following is a presentation given by the Philippine Women Centre
at "Towards the Transformation of Race and Gender",
a conference organized bythe Race and Gender Teaching Advisory
Group at the University of British Columbia
Women's Identity: A social, cultural and economic segregation
When Filipinos started immigrating into Canada in the late 1960's,
a preponderance among these immigrants were nurses who were recruited
by hospitals and health care institutions. As more Filipino nurses
entered Canada in the early 1970's, the nursing profession has
almost become the"inscribed" social identity of the
In the 1980's, another social identity would soon be inscribed
on the Filipino woman's body. At this time, more Filipino women
are coming into Canada to work as domestic workers under the Immigration
Canada's Live-in Caregiver Program or LCP. Even Filipino nurses
who applied to work in Canada are accepted only if they come in
as domestic workers. A new "social construct" of the
Filipino woman began to emerge- that of a domestic worker - a
lowly paid migrant worker, highly marginalized and segregated
from mainstream Canadian society.
Today, there is another emerging identity of the Filipino woman.
In our major research at the Philippine Women Centre, we are finding
out that, like domestic workers, mail-order brides are slowly
emerging as a new identity for many Filipino women in Canada.
And like the domestic workers, this is a social construct that
pushes the women in the margins of society and makes them virtual
Context of Filipino woman's identity
These various "social construct" or identity of the
Filipino woman in Canada must be seen within the backdrop of global
developments and the political and economic crisis in the Philippines
today and several decades ago. The economic integration of countries
under a globalized capitalist economy has caused massive shifts
in population and dislocation of peoples. As more countries come
under the dictates and influence of global institutions like the
World Bank, IMF and WTO, countries of the South like the Philippines
continue to experience economic crisis.
In the case of the Philippines, this economic crisis under globalization
would translate in the country's inability to provide employment
and livelihood for its people such that migration has become not
a choice but a necessity for many Filipinos, especially women.
Since the Philippine government institutionalized the export of
its people through the Labour Export Program (LEP) in 1973, millions
of Filipinos have left the country.
Today, around 8 million or 10% of the Philippine population is
outside the country working in various trades and profession in
over 180 countries. One unique thing about Filipino outmigration
is its feminization. Lateststudies show that between 65% to 70%
of Filipinos who leave the country are women. In Canada, 65% of
Filipino migrants and immigrants are women.
Majority of these Filipino women are working in dangerous, difficult
and low-income occupations such as domestic work and entertainment.
An article by a leading Filipino woman activist mentioned that
domestic worker contracts make up as high as 70% of contracts
in the international labor market and domestic workers form a
large segment of the world's migrant population. Housework being
historically defined as women's work, women as domestic workers
form the bulk of this worker category. Majority of Filipino women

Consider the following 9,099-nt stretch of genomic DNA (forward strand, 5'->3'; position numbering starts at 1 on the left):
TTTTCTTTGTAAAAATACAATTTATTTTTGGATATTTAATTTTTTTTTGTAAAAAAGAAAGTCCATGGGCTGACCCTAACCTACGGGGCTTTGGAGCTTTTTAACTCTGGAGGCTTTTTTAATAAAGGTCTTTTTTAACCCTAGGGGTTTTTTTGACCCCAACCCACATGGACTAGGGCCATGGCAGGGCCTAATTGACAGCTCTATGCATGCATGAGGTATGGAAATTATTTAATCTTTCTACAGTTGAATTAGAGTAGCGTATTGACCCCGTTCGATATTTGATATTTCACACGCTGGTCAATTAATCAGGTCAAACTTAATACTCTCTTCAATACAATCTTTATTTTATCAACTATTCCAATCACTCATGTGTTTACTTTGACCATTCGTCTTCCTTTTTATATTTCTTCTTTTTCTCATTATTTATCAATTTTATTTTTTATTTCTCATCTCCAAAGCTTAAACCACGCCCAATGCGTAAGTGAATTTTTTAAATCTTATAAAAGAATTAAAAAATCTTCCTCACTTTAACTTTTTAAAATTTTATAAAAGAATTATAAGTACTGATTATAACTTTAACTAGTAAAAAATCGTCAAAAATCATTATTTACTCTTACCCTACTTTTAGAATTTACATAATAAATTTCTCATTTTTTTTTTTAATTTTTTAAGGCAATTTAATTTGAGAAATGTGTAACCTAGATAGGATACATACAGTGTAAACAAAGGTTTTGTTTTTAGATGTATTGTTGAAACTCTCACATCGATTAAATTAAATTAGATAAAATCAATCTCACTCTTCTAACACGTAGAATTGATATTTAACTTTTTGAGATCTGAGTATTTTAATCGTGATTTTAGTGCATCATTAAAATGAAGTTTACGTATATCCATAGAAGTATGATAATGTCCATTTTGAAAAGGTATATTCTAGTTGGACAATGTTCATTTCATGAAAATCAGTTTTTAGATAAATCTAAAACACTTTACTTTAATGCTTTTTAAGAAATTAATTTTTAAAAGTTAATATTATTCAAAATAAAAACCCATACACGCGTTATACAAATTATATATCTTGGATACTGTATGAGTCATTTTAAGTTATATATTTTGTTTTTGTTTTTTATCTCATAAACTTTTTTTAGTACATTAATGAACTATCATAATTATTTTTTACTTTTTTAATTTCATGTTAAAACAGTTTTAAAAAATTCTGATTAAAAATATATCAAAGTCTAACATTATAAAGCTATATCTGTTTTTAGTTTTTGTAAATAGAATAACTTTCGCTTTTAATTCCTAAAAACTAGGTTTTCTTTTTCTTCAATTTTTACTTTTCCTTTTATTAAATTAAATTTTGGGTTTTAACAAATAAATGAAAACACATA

work as domestic workers in Hongkong, Singapore, and other cities
of Asia, Middle East and Europe.
nurses under the LCP
In Canada, over 50,000 Filipino women (around 30% of Filipinos)
have entered Canada through the Foreign Domestic Movement and
the LCP where they are mandated to work for twenty four months
within three years as "live-in "domestic workers before
they can go to other occupations. Failure to meet this requirement
becomes a ground for deportation. As well, the "live-in"
component of the program makes these women virtual indentured
This is why the Philippine Women Centre call the LCP an anti-woman
and racist policy. It not only preempts demands for a national
daycare program, it also transfers gender oppression from one
group of women to another group of women. That these oppressed
group of women happens to be women of colour
further illustrates the racist bias of the LCP.
In BC alone, it is estimated that there are over 8,000 domestic
workers majority of whom are Filipinos. Through our study and
organizing efforts at the Kalayaan Centre, we have located over
250 trained and skilled Filipino nurses doing domestic work in
B.C. While these nurses hold a Bachelor's Degree in Nursing, they
have migrated to Canada under the LCP because it is the only effective
way for them to enter this country. No points are given for nursing
under the General Occupations List of Immigration Canada. Filipino
nurses are drawn to Canada because of the chance to eventually
apply for landed status, bring their families from the Philippines
and return to their nursing profession. But they soon realize
the impact of de-skilling and systemic racism upon their economic
and social situation.
One participant in our research stated it emphatically this way:
(Quote) I feel like I'm afraid. I'm a nursing graduate from the
Philippines. I passed the board and then worked in the hospital
for about a year. Then I came to Canada. Now, I feel that my competency
to work in the hospital is already lost. I don't have confidence
that I can still manage to work in the hospital. (Unquote)
Besides discriminatory immigration policies and the basic exploitative
nature of the LCP itself, there are other factors contributing
to the dire situation of Filipino nurses doing domestic work.
In another research at the Kalayaan Centre, it identified the
role that systemic racism plays in maintaining these women as